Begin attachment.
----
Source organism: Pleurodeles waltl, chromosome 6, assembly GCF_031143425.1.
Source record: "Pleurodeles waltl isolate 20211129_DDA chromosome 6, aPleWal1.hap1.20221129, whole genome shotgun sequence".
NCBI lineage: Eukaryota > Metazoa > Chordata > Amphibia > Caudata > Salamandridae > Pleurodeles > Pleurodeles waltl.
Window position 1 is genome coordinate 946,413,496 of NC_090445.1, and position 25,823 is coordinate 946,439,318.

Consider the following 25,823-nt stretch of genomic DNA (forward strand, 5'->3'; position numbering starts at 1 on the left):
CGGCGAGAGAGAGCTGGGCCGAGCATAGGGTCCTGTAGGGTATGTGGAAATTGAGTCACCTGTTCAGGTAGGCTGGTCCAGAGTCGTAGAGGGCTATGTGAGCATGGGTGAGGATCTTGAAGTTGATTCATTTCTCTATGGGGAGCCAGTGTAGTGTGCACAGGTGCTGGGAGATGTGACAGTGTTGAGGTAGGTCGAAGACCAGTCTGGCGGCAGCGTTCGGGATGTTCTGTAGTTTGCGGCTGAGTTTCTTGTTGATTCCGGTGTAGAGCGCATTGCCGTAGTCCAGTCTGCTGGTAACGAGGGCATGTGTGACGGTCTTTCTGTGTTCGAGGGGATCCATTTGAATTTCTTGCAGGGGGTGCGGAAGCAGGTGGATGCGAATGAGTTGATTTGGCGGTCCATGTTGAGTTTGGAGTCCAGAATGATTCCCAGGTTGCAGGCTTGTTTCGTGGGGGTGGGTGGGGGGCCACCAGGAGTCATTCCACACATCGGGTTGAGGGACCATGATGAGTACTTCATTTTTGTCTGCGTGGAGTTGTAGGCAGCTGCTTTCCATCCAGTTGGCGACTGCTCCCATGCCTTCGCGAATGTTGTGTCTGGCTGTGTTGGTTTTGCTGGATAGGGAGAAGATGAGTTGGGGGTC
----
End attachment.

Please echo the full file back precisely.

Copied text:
Source organism: Pleurodeles waltl, chromosome 6, assembly GCF_031143425.1.
Source record: "Pleurodeles waltl isolate 20211129_DDA chromosome 6, aPleWal1.hap1.20221129, whole genome shotgun sequence".
NCBI lineage: Eukaryota > Metazoa > Chordata > Amphibia > Caudata > Salamandridae > Pleurodeles > Pleurodeles waltl.
Window position 1 is genome coordinate 946,413,496 of NC_090445.1, and position 25,823 is coordinate 946,439,318.

Consider the following 25,823-nt stretch of genomic DNA (forward strand, 5'->3'; position numbering starts at 1 on the left):
CGGCGAGAGAGAGCTGGGCCGAGCATAGGGTCCTGTAGGGTATGTGGAAATTGAGTCACCTGTTCAGGTAGGCTGGTCCAGAGTCGTAGAGGGCTATGTGAGCATGGGTGAGGATCTTGAAGTTGATTCATTTCTCTATGGGGAGCCAGTGTAGTGTGCACAGGTGCTGGGAGATGTGACAGTGTTGAGGTAGGTCGAAGACCAGTCTGGCGGCAGCGTTCGGGATGTTCTGTAGTTTGCGGCTGAGTTTCTTGTTGATTCCGGTGTAGAGCGCATTGCCGTAGTCCAGTCTGCTGGTAACGAGGGCATGTGTGACGGTCTTTCTGTGTTCGAGGGGATCCATTTGAATTTCTTGCAGGGGGTGCGGAAGCAGGTGGATGCGAATGAGTTGATTTGGCGGTCCATGTTGAGTTTGGAGTCCAGAATGATTCCCAGGTTGCAGGCTTGTTTCGTGGGGGTGGGTGGGGGGCCACCAGGAGTCATTCCACACATCGGGTTGAGGGACCATGATGAGTACTTCATTTTTGTCTGCGTGGAGTTGTAGGCAGCTGCTTTCCATCCAGTTGGCGACTGCTCCCATGCCTTCGCGAATGTTGTGTCTGGCTGTGTTGGTTTTGCTGGATAGGGAGAAGATGAGTTGGGGGTC